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Fargo water source changed for safety

The city of Fargo switched water sources Thursday as a precaution against chemicals that landed upstream on the frozen Red River during a fire in Wahpeton, N.D.

Bois de Sioux River

The city of Fargo switched water sources Thursday as a precaution against chemicals that landed upstream on the frozen Red River during a fire in Wahpeton, N.D.

Mayor Dennis Walaker said the city could use Sheyenne River water for about 10 days. Fargo normally relies on the Red River for its water but can also draw from the Sheyenne.

Dennis Fewless, director of the Water Quality Division for the North Dakota Department of Health, said officials found frozen water on top of the river that firefighters had used to fight a blaze Monday at Industrial Plating Corp. in Wahpeton.

Emergency responders blocked storm drains to the river, which Fewless estimated prevented 99 percent of the contaminated water from reaching the river.

"We're estimating only about 1,000 gallons," he said. "It was sort of a long, little narrow strip that you could see of discoloration on the ice."

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Fewless said crews removed the frozen contamination Thursday. Given the small amount of chemical believed to reach the ice, the potential for harmful contamination of the river was minimal, he said.

Fewless said his division notified Fargo to give it the option of finding another water source.

Walaker, who traveled to Wahpeton on Thursday morning to see the spill, said switching water sources was a "prudent" move.

Bruce Grubb, the city enterprise director, said Fargo will test the Red River for about seven days, "just to make sure the coast is clear."

Moorhead, which was also notified by the Health Department, has not switched from Red River water to its wells, said Cliff McLain, water division manager for Moorhead Public Service.

The city is monitoring the water for changes, he said.

"We've been watching it and don't see anything," he said.

In Wahpeton, investigators from the state fire marshal's office were cleared to enter the remains of the plant late Thursday afternoon after hazardous materials experts evaluated the scene, said Brett Lambrecht, Richland County emergency manager.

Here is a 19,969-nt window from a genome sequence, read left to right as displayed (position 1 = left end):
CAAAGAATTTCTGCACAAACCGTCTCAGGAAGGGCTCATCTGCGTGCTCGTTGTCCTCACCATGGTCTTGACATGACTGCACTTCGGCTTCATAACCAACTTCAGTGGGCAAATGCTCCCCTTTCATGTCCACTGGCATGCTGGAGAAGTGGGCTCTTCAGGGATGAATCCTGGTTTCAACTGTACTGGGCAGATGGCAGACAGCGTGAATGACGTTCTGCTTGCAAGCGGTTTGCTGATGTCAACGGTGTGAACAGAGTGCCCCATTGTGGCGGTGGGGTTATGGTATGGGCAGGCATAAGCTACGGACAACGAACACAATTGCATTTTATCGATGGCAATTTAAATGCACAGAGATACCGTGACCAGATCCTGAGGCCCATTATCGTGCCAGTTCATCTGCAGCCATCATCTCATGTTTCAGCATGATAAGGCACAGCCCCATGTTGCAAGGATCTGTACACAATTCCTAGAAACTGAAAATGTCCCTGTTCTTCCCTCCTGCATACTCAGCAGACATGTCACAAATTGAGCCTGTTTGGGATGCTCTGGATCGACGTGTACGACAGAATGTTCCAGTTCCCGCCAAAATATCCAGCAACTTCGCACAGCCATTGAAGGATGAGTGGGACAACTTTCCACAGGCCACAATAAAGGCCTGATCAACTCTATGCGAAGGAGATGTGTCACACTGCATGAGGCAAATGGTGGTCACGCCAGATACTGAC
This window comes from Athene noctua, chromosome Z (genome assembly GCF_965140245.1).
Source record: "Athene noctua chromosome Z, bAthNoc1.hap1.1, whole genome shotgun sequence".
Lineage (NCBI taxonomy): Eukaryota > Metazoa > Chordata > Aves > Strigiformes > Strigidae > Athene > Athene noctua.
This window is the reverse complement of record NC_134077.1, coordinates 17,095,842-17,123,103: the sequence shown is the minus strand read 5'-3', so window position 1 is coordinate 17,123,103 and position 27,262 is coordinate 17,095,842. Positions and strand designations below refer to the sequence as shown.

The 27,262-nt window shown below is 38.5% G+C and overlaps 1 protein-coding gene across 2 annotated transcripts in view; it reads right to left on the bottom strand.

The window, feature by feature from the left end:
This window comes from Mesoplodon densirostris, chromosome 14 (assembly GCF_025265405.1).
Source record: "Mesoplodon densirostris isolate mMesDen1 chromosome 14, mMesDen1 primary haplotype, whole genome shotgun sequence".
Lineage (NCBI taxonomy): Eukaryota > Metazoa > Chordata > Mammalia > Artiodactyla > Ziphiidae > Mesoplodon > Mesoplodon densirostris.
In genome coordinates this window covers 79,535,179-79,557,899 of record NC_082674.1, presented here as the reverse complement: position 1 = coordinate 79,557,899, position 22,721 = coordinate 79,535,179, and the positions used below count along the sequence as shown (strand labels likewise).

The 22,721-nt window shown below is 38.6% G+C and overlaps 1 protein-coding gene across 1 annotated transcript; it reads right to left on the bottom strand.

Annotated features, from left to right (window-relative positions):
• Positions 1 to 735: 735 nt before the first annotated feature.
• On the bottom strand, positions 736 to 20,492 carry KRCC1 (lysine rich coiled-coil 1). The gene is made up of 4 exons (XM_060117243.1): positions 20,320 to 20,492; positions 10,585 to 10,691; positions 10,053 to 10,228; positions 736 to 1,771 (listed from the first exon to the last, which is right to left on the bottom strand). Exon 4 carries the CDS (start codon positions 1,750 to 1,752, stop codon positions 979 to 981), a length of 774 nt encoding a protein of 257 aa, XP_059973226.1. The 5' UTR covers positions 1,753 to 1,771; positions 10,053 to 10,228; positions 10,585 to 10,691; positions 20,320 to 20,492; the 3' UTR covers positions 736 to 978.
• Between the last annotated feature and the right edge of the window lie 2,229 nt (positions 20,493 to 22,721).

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Lambrecht said it appeared Thursday that most of the chemical stock used by the plant was still in containers.

The amount of chemicals, such as hydrochloric acid and zinc, which may have been released during the firefighting process, is thought to have been very small, he said.

Lambrecht said investigators will return to the site today, and it's possible they will be on the scene for several days.

Calls to the state fire marshal's office were not returned Thursday.

Liz Brocker, a spokeswoman for the North Dakota attorney general, said the fire marshal's office typically does not comment on active investigations.

Lambrecht said fire crews were called to the scene early Thursday when a flare-up occurred.

The flames were quickly extinguished, but Lambrecht said investigators from the fire marshal's office warned that additional flare-ups could be expected for weeks to come.

Lambrecht said Industrial Plating hired a company to start cleanup once the investigation is completed. A ring dike is being erected to catch any melt water caused by thawing expected in the next several days, when temperatures may reach the 30s, he said.

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Forum reporter Dave Olson

contributed to this report

Readers can reach Forum reporter Andrea Domaskin at (701) 241-5556

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